The Official Newspaper of the Diocese of Little Rock

Pastoral planning to begin in parishes soon

Five-year plans could influence ministry at diocesan level

Published: January 31, 2009   
Seven new regions, known as deaneries, were created this year to faciliate more efficicient pastoral planning and ministry in the diocese.

Pastoral planning will begin on the parish and regional level this year and could influence where the Diocese of Little Rock allocates its funding and how it organizes its ministries, Bishop Taylor said.

To make the pastoral planning more effective, the diocese has reduced its regions, known as deaneries, from 12 to seven.

"For pastoral planning, the deaneries were too small," Bishop Taylor said. "We had some deaneries where there were only two or three priests."

The bishop has asked each church to begin writing a five-year pastoral plan this year to "address the ministerial challenges." After each parish plan is written, the pastors of each deanery will come together to write a deanery plan to address issues specific to their part of the state. The plan might influence how those parishes address certain ministries, such as religious education or youth ministry, or might spur them to start new regional programs or events, the bishop said.

The deanery plans will be used to write a diocesan pastoral plan and could influence how funds are allocated for the Catholic Arkan sas Sharing Appeal, Bishop Taylor said.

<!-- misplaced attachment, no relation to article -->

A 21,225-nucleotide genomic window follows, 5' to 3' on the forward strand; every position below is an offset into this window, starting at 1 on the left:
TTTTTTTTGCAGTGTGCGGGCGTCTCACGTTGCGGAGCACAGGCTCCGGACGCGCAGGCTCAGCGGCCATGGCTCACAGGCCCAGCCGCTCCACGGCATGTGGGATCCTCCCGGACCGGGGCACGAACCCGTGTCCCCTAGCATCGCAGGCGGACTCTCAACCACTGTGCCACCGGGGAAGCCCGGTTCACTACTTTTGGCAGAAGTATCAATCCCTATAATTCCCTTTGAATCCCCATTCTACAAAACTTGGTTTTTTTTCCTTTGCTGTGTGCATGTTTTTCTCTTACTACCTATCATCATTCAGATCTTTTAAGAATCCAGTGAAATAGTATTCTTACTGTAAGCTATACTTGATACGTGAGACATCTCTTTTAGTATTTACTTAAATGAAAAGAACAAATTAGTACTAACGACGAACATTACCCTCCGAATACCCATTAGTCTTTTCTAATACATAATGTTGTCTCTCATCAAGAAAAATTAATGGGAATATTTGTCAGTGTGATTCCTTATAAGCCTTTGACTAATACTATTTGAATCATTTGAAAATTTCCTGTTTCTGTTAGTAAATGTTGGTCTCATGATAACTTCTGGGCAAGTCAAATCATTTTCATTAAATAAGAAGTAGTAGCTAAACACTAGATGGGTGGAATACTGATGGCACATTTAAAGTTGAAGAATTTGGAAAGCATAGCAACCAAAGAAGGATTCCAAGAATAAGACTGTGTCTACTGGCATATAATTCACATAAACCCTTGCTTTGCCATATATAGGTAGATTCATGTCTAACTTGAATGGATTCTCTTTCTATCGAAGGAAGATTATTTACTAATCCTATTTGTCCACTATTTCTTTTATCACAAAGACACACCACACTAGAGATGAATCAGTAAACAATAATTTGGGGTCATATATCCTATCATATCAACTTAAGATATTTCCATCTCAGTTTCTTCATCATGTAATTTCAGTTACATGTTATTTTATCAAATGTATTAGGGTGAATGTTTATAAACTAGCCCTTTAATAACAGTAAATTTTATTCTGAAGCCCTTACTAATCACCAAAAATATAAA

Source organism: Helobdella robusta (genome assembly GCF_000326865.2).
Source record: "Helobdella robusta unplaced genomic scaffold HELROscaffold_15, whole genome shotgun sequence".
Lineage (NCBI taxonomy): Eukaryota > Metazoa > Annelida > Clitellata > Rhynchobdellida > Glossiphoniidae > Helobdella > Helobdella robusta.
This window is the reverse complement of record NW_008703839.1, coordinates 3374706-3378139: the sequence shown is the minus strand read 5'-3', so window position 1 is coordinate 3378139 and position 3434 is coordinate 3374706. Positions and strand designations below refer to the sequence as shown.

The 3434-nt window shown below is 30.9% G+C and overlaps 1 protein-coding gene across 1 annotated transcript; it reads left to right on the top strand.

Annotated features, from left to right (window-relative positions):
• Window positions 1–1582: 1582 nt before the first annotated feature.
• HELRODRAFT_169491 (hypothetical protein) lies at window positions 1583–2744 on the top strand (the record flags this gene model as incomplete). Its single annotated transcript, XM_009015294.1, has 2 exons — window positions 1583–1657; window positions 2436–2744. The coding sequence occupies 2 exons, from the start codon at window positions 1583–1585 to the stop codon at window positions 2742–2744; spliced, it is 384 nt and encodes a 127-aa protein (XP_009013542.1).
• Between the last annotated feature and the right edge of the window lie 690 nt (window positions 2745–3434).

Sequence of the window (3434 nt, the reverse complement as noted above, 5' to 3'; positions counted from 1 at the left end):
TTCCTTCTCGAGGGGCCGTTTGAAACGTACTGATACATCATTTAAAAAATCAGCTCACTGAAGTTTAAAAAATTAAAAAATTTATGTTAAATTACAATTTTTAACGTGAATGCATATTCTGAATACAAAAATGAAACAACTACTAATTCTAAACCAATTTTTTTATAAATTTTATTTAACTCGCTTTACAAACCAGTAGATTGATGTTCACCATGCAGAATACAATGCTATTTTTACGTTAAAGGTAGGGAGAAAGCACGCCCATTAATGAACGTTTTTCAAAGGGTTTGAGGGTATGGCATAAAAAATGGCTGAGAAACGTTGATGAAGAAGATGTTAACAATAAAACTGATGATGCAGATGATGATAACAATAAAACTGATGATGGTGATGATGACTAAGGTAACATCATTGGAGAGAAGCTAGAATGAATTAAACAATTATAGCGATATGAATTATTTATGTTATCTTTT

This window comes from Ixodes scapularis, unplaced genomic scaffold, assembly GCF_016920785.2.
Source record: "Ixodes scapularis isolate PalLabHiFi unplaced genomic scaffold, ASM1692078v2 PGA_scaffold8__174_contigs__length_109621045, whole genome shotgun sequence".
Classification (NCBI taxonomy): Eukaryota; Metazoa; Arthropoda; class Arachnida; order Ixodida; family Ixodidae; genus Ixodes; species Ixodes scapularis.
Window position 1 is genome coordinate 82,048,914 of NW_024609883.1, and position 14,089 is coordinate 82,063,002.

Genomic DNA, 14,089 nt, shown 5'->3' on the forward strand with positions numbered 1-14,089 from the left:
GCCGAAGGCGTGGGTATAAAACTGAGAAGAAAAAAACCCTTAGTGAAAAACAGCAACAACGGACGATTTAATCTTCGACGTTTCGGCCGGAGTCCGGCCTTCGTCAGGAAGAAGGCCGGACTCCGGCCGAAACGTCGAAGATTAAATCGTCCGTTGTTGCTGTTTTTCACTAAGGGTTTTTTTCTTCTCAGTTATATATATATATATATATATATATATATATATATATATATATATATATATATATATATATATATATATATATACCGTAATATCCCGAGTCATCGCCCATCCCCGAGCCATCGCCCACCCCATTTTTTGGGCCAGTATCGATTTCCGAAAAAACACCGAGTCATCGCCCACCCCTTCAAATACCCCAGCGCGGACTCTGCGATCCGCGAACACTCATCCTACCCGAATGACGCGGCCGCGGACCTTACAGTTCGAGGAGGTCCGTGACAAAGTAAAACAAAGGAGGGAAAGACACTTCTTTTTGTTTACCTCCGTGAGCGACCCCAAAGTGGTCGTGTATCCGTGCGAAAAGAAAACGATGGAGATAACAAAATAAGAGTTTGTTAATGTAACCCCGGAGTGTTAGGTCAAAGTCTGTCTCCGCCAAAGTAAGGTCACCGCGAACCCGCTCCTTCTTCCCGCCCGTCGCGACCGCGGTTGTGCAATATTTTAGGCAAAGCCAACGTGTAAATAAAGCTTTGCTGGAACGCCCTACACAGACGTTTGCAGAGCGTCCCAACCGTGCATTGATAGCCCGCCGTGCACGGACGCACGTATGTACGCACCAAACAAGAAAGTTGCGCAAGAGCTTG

The priests of each deanery are meeting in January and February for all-day working retreats with Bishop Taylor and will select a priest, known as a dean, to oversee their deanery and work closely with the bishop on diocesan planning. The bishop will appoint the deans to three-year terms.

The deans will also assist the diocese when newly ordained or international priests are assigned to their deaneries.

"They are really going to be doing some work," the bishop said.

The new regions are:

  • Central Deanery: It includes nine counties: Pulaski, Grant, Faulkner, Cle burne, White, Lonoke, Saline, Hot Spring and Gar land. The priests will meet Feb. 20 for their retreat.

  • North Delta Deanery: It includes 15 counties in eastern and northeastern Arkan sas: Randolph, Clay, Lawrence, Greene, Craighead, Mississippi, Phillips, Poinsett, Jackson, Woodruff, Cross, Crittenden, St. Francis, Lee and Monroe. The priests met Jan. 14 and chose Father Mark Wood of Jonesboro as the dean.

  • North Ozark Deanery: It includes 11 counties in northern Arkansas: Carroll, Boone, Newton, Marion, Searcy, Baxter, Stone, Izard, Fulton, Sharp and Indepen dence. The priests met Jan. 15 and chose Father Gregory Hart of Harrison as the dean.

  • Ouachita Deanery: It includes 16 counties in southwestern Arkansas: Polk, Montgomery, Sevier, Howard, Pike, Clark, Dallas, Calhoun, Ouachita, Nevada, Hemp stead, Little River, Miller, Lafayette, Colum bia and Union. The priests will meet Feb. 5 for their retreat.

  • South Delta Deanery: It includes 10 counties in eastern and southeastern Arkan sas: Chicot, Ashley, Bradley, Drew, Desha, Lin coln, Cleveland, Arkansas, Jefferson and Prairie. The priests met Jan. 8 and chose Father Warren Harvey of Pine Bluff as the dean.

  • River Valley Deanery: It includes eight counties in west central Arkansas: Franklin, Johnson, Logan, Yell, Pope, Van Buren, Conway and Perry. The priests will meet Feb. 6 for their retreat.

  • West Ozark Deanery: It includes six counties in western and northwestern Arkansas: Benton, Washington, Madison, Crawford, Sebastian and Scott. The priests will meet Feb. 25 for their retreat.

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